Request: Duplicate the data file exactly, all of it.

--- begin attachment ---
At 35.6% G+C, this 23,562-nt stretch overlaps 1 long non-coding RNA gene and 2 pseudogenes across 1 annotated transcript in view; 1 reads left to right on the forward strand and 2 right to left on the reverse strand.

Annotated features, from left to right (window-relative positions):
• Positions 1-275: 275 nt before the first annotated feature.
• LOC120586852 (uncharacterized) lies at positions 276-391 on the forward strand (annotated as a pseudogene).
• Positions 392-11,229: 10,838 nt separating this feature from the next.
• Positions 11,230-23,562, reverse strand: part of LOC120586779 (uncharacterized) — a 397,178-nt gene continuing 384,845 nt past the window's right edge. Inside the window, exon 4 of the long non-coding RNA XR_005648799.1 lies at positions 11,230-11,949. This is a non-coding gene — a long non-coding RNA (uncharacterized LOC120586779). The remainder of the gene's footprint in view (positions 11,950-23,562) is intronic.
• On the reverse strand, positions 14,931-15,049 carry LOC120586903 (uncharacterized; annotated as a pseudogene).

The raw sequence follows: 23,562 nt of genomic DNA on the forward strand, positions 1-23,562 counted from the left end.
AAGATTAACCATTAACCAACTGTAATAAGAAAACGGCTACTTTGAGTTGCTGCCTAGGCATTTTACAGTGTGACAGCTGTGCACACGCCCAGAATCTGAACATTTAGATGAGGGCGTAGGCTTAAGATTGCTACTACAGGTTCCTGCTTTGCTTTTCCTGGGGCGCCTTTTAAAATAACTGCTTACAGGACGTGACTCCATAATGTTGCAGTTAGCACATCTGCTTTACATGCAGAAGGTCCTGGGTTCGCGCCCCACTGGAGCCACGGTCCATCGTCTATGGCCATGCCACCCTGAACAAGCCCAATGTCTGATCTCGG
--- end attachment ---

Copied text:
At 35.6% G+C, this 23,562-nt stretch overlaps 1 long non-coding RNA gene and 2 pseudogenes across 1 annotated transcript in view; 1 reads left to right on the forward strand and 2 right to left on the reverse strand.

Annotated features, from left to right (window-relative positions):
• Positions 1-275: 275 nt before the first annotated feature.
• LOC120586852 (uncharacterized) lies at positions 276-391 on the forward strand (annotated as a pseudogene).
• Positions 392-11,229: 10,838 nt separating this feature from the next.
• Positions 11,230-23,562, reverse strand: part of LOC120586779 (uncharacterized) — a 397,178-nt gene continuing 384,845 nt past the window's right edge. Inside the window, exon 4 of the long non-coding RNA XR_005648799.1 lies at positions 11,230-11,949. This is a non-coding gene — a long non-coding RNA (uncharacterized LOC120586779). The remainder of the gene's footprint in view (positions 11,950-23,562) is intronic.
• On the reverse strand, positions 14,931-15,049 carry LOC120586903 (uncharacterized; annotated as a pseudogene).

The raw sequence follows: 23,562 nt of genomic DNA on the forward strand, positions 1-23,562 counted from the left end.
AAGATTAACCATTAACCAACTGTAATAAGAAAACGGCTACTTTGAGTTGCTGCCTAGGCATTTTACAGTGTGACAGCTGTGCACACGCCCAGAATCTGAACATTTAGATGAGGGCGTAGGCTTAAGATTGCTACTACAGGTTCCTGCTTTGCTTTTCCTGGGGCGCCTTTTAAAATAACTGCTTACAGGACGTGACTCCATAATGTTGCAGTTAGCACATCTGCTTTACATGCAGAAGGTCCTGGGTTCGCGCCCCACTGGAGCCACGGTCCATCGTCTATGGCCATGCCACCCTGAACAAGCCCAATGTCTGATCTCGG